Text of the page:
by Brian Hioe
Photo Credit: Chen Shih-chung/Facebook
THE 2022 MIDTERM elections have, in some ways, been characterized by the absence of any animating core issue.
In part, this is due to the fact that local elections–also referred to as nine-in-one elections–are not primarily about cross-strait relations. Instead, they are focused on local, domestic political issues.
In past years, the national referendum has allowed for local elections to crystallize around specific issues. For preceding elections, this has ranged from legalizing gay marriage to nuclear energy, opening up Taiwan to pork imports from the US, and the name that Taiwan would compete in the 2020 Tokyo Olympics under.
On the other hand, this year, the only issue being voted on is that of lowering the voting age from the current twenty years old to eighteen years old. As such, this in large part explains why this election has not focused on specific issues, but has rather been more oriented around party ID or the personalities of individual candidates. This may be another contributing factor to what commentators have pointed to as the relative lack of enthusiasm for this year’s election.
Lowering the voting age to 18 is an issue that both major parties ostensibly agree upon. Taiwan has one of the world’s highest voting ages in the world, as 90% of 190 countries have a voting age of 18.
In March, the legislature voted unanimously by 109 to zero to lower the voting age, with unanimous votes from both the KMT and DPP. This is what has allowed for the current referendum to take place, as the first such bill to clear the legislature in 17 years.
Nevertheless, the KMT has been accused of trying to prevent the referendum from passing, as evidenced in only the DPP campaigning on the issue, and the KMT not actively doing so. Taiwanese identity trends being what they are–in terms of young people increasingly identifying as Taiwanese and not Chinese–means that the KMT would likely be hurt by lowering the voting age.
Lowering the voting age is likely seen by the pan-Blue camp as benefiting the DPP. But for a party that only had less than 9,000 members under 40 two years ago, going against the referendum would be politically inadvisable–hence the KMT’s support of the referendum, at least on paper. An additional 500,000 voters would be added to the electorate by lowering the voting age.
Still, this has not prevented the KMT from trying to prevent the voting age from being lowered in the past. In May 2015, KMT caucus whip Lai Shyh-bao attached the proposal for lowering the voting age to other draft proposals about other longstanding, debated voting issues such as that of absentee voting, preventing the proposal from advancing. A mere year after the youth-led 2014 Sunflower Movement, then-president Ma Ying-jeou also cited polls to argue against lowering the voting age in June 2015.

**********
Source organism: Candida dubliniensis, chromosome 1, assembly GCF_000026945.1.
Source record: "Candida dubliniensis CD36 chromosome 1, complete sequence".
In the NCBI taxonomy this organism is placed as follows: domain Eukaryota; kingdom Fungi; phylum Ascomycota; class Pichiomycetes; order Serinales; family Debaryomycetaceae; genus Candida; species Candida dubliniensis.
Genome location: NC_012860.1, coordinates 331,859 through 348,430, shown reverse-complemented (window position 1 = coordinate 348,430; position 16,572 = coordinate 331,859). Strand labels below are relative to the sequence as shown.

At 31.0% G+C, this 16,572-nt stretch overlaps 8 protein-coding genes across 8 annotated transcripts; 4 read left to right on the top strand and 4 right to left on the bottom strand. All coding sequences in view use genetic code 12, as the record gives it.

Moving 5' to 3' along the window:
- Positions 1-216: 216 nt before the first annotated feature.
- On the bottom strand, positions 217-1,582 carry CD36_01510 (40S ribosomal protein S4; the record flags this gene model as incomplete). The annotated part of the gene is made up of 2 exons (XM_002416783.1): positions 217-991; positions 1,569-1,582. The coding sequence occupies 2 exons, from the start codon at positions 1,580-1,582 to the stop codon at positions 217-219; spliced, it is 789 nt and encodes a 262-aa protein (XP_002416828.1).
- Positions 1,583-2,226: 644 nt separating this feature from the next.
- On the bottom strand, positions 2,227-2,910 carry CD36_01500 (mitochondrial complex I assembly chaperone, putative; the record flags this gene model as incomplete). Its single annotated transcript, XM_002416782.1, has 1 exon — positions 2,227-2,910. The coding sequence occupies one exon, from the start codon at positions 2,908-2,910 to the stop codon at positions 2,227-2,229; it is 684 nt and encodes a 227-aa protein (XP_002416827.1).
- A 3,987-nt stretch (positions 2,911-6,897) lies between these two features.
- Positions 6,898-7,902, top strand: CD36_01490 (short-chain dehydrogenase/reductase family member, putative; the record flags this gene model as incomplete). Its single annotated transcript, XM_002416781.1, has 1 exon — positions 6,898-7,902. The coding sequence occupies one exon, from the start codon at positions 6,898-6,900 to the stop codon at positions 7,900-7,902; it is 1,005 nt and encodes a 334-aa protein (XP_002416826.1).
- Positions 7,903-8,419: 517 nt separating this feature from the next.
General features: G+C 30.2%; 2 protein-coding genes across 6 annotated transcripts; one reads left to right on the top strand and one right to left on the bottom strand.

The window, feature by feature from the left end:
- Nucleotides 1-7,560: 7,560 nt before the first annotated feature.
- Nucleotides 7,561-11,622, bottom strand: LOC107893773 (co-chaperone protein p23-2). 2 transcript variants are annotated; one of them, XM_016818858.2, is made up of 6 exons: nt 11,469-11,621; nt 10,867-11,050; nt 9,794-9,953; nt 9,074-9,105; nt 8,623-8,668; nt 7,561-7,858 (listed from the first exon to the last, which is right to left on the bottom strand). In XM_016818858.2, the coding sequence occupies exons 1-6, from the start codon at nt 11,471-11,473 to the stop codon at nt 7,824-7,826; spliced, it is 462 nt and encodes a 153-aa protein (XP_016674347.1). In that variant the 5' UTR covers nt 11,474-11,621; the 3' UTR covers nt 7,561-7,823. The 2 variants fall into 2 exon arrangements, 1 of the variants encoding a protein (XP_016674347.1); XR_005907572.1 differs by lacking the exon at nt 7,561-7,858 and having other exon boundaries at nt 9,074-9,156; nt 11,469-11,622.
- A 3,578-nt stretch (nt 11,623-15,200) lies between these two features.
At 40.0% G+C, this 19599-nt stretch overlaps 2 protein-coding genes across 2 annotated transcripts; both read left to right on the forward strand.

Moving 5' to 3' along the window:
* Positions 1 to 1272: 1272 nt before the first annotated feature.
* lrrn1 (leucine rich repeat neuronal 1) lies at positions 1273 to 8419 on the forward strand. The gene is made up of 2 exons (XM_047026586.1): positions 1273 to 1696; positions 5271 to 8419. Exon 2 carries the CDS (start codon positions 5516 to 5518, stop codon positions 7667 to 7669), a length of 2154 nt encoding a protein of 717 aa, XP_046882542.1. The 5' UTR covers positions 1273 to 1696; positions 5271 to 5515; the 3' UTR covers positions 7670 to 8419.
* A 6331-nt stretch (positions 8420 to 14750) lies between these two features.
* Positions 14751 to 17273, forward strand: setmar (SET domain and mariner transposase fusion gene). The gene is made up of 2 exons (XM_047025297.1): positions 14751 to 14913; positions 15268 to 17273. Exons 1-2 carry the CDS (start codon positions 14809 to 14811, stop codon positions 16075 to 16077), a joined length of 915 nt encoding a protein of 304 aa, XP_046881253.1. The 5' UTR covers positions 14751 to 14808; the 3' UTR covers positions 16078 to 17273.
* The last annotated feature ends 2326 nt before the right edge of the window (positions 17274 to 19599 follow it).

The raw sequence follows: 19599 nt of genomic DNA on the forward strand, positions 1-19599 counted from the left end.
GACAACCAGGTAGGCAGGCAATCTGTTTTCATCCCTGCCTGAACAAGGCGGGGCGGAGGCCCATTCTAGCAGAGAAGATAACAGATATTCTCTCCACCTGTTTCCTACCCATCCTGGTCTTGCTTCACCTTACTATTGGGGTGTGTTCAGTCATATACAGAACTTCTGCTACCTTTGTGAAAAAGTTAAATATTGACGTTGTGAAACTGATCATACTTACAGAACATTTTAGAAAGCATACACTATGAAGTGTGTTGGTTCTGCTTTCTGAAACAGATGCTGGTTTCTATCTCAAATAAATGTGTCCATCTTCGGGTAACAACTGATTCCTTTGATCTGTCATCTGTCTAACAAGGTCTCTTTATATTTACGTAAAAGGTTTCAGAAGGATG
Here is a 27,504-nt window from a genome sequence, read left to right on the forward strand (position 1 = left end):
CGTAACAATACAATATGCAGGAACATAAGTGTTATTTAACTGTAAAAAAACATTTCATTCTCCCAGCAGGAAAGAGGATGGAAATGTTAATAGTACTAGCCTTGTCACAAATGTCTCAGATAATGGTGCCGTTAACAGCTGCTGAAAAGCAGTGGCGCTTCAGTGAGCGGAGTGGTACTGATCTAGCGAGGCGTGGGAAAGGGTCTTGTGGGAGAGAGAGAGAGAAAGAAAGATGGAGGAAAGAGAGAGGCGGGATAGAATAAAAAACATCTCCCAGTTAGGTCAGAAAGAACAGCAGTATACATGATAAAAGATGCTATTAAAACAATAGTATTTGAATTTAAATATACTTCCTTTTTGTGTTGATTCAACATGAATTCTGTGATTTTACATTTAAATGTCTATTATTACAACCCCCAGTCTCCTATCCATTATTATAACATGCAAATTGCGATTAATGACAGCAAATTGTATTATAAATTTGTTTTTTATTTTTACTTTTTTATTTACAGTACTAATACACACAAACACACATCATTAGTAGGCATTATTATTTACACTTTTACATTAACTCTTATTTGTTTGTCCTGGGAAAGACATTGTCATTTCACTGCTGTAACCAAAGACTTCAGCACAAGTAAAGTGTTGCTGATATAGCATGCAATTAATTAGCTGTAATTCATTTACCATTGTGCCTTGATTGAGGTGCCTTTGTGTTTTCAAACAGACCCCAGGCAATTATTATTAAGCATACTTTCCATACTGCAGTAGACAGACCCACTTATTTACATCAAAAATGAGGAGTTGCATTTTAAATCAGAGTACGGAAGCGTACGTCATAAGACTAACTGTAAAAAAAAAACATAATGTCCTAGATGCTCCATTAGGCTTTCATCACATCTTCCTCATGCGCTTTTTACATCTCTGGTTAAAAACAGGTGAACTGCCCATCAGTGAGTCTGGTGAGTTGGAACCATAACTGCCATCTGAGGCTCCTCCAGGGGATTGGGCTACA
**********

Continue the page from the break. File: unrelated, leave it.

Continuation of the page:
Indeed, in spite of Taiwan being the exception to prevailing international consensus, polling for the last twenty years–conducted by polling groups from varied political slants–suggests that the public generally disapproves of lowering the voting age. With the DPP only leaning into the issue of the referendum late in the election cycle, it is also thought that many may be unaware of the referendum happening at all.
The barrier for passing the referendum and allowing for constitutional changes to be made on lowering the voting age is steep. 9.65 million would have to vote in favor of lowering the voting age for the referendum to pass, which is more than the 8.17 million votes in 2020 that Tsai Ing-wen won the presidency with.
Yet local elections in Taiwan usually see lower turnout. Local elections in 2018 saw 66.11% turnout for a voter electorate of 19,102,502, while local elections in 2014 saw 66.31% turnout for a voter electorate of 18,511,356. The referendum vote that was held in 2021 saw around 9 million participants.
It may have been a strategic error for the pan-Green camp to push for the referendum on a year in which a presidential election is not taking place, though the pan-Green camp may have hoped to encourage turnout by linking the issue. Or perhaps that there is no presidential election this year is the reason why the KMT agreed to hold the referendum, knowing that they could claim to support the bill, but that the odds of it actually passing are low.
But, ironically, young people between 18 and 20 can already vote–except only for referendum issues. Changes to the Referendum Act in December 2017 lowered the age for voting in the referendum from 20 to 18. What young people cannot vote on is their choice of elected representatives. It is to be seen how the referendum fares in the upcoming election, then.